Star Trek team deliver the goods


Star Trek: Beyond | Director: Justin Lin | Rated M | ★★★

The rebooted Star Trek team are back for their third outing. Now that we’ve gotten to know these new versions of Kirk, Spock, Chekov, Scotty, Uhura, McCoy and Sulu, it’s time to just dive into action overdrive.

The Enterprise’s crew  takes a break from their five year long mission of exploring deep space and visits Yorktown, the federation’s new giant space station.

After three years of exploring deep space, brokering peace deals, and dealing with unusual aliens, some of the crew are pondering their futures and wondering if there are other roles for them beyond life on the Enterprise.

But before they can head off to job interviews or leap into new romances they’re sent back into action to rescue the crew of another star-ship lost within a cloudy and treacherous nebula.

Its not long before the Enterprise is attacked by a swarm of aliens. The crew find themselves separated from each other on an alien world and under threat from an evil alien overlord named Krall.

The scattered crew create some entertaining match ups, Checkov and Kirk work together, Bones and Spock are a comedy duo, Sulu works with Uhura, and Scotty makes friends with an distinctive alien covered in black and white war paint – who loves old skool rap music.

It’s a standard sci-fi tale where the crew have to use their wits and ingenuity to battle an uber bad guy, all the ingredients of a good Star Trek adventure, which is serves up to perfection. It’s a lot of fun.

The drawback of this film is simply that we’ve seen it all before, and while highly enjoyable – it’s a little ‘paint by numbers’ and nothing surprises.

In a classic get-a-Brit-to-play-the-baddie move, Idris Elba has been selected to portray the menacing Krall. His performance is flawless, but completely fails to break the mold. You’ll probably struggle to remember who the bad dude was in a few months time. It’s unlikely his character is going be going down in the almanac of Star Trek’s great villains.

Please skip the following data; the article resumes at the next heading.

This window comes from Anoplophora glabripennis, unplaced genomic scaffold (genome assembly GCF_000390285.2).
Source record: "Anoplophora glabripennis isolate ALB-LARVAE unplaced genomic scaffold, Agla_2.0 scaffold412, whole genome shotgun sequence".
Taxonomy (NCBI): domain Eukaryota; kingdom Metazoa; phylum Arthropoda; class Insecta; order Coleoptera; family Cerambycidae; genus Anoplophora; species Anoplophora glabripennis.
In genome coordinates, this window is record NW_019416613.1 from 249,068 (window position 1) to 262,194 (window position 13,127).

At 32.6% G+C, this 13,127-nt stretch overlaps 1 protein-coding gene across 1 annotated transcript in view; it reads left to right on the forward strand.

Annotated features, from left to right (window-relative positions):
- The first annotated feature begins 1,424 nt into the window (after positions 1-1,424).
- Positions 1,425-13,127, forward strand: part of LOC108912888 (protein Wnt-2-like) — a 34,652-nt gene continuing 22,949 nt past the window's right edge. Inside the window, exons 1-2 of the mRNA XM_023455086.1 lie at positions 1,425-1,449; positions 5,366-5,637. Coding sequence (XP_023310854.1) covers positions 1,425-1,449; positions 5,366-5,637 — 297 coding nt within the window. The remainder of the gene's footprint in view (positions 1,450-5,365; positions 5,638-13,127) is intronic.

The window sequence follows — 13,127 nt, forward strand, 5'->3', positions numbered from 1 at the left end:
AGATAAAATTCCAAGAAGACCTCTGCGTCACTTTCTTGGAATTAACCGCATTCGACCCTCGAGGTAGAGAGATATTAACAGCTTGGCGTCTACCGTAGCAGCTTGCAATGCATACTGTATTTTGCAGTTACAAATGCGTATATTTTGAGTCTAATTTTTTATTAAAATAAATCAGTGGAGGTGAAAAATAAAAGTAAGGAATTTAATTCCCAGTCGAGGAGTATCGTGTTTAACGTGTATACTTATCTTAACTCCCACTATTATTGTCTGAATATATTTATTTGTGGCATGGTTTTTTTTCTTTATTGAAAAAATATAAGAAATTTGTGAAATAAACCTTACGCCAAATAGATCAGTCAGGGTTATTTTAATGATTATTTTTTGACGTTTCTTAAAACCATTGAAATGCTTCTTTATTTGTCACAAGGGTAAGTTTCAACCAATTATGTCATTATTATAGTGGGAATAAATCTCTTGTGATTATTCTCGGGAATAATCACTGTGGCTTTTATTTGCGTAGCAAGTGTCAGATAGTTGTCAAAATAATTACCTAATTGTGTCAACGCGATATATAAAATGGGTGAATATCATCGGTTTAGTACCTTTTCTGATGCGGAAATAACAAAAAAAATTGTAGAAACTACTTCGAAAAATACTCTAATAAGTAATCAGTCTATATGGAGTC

Much as been made out of the revelation that the character of Mr Sulu (in this reality) is gay and has a same sex partner, and a daughter. This fleeting scene is a welcomed moment. Star Trek’s embarrassingly long overdue example of sexuality inclusion is subtly played.

Furthermore, later in the movie when the Enterprise crew launch into battle against the evil alien attackers you feel that there are serious stakes at play for the crew members. Something that has felt lacking in previous films.

Casting a new series of actors for these iconic characters must have been a mammoth tasks when this franchise was relaunched. Three films in, and you can be sure that at a sci-fi convention somewhere, there’s a rigorous debate going on comparing the old and new casts. It would be a tough debate.

Chris Pine (Kirk), Zachary Quinto (Spock), Simon Pegg (Scotty), Karl Urban (Bones), John Cho (Sulu), Zoe Saldana (Uhura) and the late Anton Yelchin (Checkov) all deliver solid performances and own their roles.

It’s a fun film, its completely’ on point’ Star Trek, but it’s not going to blow your mind. Neither is it going to do any damage to the popular franchise which is sure to live long and prosper for many movies to come.

Star Trek: Beyond opens in cinemas today.

Graeme Watson

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